Eliciting Information From Multiple Experts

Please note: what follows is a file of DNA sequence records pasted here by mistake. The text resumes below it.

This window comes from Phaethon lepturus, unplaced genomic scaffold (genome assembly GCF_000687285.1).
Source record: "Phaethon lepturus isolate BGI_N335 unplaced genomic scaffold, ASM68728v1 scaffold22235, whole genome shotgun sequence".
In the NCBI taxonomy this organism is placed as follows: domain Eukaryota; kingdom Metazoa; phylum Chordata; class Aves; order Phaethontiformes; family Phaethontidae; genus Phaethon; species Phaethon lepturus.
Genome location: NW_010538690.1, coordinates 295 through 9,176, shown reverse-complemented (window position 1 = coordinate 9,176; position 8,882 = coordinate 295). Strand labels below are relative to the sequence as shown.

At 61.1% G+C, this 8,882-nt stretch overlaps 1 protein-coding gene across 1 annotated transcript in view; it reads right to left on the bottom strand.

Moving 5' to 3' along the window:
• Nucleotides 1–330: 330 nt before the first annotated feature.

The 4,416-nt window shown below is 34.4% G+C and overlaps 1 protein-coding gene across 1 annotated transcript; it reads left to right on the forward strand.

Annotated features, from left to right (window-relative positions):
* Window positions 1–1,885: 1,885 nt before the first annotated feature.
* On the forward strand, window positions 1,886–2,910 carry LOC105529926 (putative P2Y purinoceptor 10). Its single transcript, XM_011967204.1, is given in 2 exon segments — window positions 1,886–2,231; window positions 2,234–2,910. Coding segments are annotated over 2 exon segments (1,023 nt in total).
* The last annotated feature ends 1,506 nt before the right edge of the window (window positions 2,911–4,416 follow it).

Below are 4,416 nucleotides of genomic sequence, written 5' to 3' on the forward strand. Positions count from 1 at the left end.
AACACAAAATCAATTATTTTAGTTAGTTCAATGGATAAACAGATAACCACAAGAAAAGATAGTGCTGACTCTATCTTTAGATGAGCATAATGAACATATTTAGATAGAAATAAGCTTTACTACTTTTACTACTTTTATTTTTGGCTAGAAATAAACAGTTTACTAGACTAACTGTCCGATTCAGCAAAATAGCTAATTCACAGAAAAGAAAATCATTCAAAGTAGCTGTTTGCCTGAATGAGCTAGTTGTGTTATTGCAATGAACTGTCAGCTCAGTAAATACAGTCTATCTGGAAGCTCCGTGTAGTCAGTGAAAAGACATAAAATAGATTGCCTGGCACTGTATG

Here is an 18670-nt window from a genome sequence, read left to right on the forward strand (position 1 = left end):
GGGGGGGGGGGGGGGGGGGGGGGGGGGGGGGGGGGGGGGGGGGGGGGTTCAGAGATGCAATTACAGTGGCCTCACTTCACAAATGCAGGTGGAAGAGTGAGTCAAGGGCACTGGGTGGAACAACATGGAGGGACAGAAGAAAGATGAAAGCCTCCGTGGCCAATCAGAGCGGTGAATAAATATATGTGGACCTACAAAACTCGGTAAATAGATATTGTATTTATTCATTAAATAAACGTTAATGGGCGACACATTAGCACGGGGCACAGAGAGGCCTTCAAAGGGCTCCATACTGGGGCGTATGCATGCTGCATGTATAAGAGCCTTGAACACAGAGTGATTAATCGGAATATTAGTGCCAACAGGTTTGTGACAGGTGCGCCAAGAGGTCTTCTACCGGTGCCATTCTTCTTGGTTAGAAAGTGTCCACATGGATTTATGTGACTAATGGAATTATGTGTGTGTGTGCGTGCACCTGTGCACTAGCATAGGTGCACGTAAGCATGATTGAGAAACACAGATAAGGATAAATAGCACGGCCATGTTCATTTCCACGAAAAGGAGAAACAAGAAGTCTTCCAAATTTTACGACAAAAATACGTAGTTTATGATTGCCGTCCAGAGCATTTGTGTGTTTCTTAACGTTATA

A decision maker has to elicit information from informed experts regarding the desirability of a certain action from experts who share similar preferences which differ significantly from those of the decision maker. The question is how much information the decision maker can elicit, despite the difference in interests. The focus here is on ways in which the decision maker can take advantage of the multiplicity of experts. if the decision maker cannot commit to a mechanism and there is no communication among the experts, then no useful information is elicited from the experts in the equilibrium. If the experts can be partitioned into groups such that the members of each group can communicate with each other before they report their information to the decision maker, then more information can be elicited. Obviously, if all experts are allowed to communicate, they can be induced to reveal the relevant information, at least, when their aggregate information makes it desirable for them to undertake the project. The more interesting observation is that, if communication among the experts can be restricted to certain subsets, then even more information can be elicited. Finally, if the decision maker can commit to a mechanism, the information elicited in some cases is sufficient to implement the decision maker's best outcome in all but one state. All these observation make straightforward use of the idea that experts choose their report with the understanding that it matters only when they are pivotal.
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